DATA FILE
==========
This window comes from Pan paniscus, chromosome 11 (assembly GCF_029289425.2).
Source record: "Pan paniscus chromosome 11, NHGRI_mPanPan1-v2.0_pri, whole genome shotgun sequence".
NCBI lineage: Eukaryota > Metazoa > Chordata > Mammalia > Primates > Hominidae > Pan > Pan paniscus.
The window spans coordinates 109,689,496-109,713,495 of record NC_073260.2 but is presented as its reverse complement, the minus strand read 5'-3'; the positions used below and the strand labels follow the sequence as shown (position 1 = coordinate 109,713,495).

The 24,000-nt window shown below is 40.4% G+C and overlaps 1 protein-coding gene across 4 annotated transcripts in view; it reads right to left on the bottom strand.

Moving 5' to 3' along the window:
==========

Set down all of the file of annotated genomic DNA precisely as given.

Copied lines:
This window comes from Pan paniscus, chromosome 11 (assembly GCF_029289425.2).
Source record: "Pan paniscus chromosome 11, NHGRI_mPanPan1-v2.0_pri, whole genome shotgun sequence".
NCBI lineage: Eukaryota > Metazoa > Chordata > Mammalia > Primates > Hominidae > Pan > Pan paniscus.
The window spans coordinates 109,689,496-109,713,495 of record NC_073260.2 but is presented as its reverse complement, the minus strand read 5'-3'; the positions used below and the strand labels follow the sequence as shown (position 1 = coordinate 109,713,495).

The 24,000-nt window shown below is 40.4% G+C and overlaps 1 protein-coding gene across 4 annotated transcripts in view; it reads right to left on the bottom strand.

Moving 5' to 3' along the window: